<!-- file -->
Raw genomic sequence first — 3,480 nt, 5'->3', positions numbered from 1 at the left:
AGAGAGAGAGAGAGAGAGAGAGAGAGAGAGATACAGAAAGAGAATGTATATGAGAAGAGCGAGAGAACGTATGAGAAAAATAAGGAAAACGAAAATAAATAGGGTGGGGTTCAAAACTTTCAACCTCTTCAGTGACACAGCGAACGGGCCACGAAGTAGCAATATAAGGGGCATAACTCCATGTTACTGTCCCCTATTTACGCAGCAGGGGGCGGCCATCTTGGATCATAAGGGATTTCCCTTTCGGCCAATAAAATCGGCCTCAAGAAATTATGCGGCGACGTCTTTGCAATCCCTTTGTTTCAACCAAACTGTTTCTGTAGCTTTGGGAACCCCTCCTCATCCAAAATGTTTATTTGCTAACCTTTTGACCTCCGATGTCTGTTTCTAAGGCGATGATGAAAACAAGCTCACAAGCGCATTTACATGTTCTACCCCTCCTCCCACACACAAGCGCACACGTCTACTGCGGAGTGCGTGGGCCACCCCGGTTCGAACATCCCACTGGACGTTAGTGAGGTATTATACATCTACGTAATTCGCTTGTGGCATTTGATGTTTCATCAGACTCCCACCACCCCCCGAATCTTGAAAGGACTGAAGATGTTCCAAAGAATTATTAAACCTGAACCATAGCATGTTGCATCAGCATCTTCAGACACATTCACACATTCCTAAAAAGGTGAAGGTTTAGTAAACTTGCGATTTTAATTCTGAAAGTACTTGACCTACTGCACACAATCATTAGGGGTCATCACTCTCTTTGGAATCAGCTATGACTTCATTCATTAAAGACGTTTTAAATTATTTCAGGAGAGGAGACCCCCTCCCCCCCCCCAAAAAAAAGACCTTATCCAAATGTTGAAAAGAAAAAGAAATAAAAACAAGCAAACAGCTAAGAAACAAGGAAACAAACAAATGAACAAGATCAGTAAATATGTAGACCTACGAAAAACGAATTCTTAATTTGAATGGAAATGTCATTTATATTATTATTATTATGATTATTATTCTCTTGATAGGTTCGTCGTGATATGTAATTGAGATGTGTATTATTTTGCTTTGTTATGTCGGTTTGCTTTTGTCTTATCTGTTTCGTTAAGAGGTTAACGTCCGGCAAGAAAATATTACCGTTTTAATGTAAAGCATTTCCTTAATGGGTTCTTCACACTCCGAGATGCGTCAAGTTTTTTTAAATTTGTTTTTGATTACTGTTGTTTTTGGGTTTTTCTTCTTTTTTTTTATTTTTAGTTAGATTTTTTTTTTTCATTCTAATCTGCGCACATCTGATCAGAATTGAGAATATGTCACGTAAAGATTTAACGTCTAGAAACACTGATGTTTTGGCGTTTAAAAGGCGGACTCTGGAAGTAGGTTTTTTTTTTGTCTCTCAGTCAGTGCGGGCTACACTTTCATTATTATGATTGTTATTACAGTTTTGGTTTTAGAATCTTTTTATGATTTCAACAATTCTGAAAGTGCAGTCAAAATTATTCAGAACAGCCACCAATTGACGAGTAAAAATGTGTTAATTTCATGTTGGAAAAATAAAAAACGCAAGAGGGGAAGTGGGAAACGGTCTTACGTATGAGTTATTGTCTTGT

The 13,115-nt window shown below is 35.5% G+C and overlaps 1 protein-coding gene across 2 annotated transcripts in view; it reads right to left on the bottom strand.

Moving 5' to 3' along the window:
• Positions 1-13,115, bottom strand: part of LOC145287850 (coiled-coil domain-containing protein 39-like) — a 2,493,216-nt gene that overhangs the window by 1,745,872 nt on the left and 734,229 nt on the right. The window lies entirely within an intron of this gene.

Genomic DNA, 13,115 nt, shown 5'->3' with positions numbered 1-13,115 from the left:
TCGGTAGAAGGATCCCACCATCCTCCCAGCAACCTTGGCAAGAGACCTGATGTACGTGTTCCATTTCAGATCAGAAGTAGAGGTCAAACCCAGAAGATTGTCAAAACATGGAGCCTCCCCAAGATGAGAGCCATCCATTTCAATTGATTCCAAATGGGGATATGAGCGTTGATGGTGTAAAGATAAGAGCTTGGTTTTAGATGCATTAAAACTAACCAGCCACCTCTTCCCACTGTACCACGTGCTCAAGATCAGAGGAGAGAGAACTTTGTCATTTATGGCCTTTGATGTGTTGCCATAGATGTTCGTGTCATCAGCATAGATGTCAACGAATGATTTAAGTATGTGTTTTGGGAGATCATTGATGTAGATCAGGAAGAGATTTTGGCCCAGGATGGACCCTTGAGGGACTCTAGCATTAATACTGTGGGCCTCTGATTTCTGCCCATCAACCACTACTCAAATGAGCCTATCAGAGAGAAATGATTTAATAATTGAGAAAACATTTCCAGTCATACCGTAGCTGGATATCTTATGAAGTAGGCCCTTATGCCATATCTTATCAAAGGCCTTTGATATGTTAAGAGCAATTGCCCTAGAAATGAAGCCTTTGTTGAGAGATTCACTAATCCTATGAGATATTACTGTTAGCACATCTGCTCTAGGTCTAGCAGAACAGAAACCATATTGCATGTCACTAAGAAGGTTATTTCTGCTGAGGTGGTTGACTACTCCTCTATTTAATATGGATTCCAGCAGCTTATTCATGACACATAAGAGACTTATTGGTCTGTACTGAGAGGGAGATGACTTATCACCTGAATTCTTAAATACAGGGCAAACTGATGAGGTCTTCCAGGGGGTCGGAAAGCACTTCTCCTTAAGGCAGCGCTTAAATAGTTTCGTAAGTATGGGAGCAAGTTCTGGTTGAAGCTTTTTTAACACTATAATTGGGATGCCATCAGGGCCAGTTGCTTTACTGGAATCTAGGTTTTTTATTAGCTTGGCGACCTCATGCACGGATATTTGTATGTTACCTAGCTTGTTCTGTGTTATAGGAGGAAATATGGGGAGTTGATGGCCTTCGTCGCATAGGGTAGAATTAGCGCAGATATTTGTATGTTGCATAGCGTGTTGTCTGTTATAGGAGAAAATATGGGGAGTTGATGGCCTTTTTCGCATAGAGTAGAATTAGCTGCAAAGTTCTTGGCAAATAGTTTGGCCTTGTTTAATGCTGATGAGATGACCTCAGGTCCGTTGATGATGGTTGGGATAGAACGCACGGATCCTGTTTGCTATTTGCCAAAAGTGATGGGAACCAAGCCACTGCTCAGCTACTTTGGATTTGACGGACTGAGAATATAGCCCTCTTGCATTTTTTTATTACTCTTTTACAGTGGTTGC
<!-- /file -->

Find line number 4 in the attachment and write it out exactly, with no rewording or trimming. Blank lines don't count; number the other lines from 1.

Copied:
Moving 5' to 3' along the window: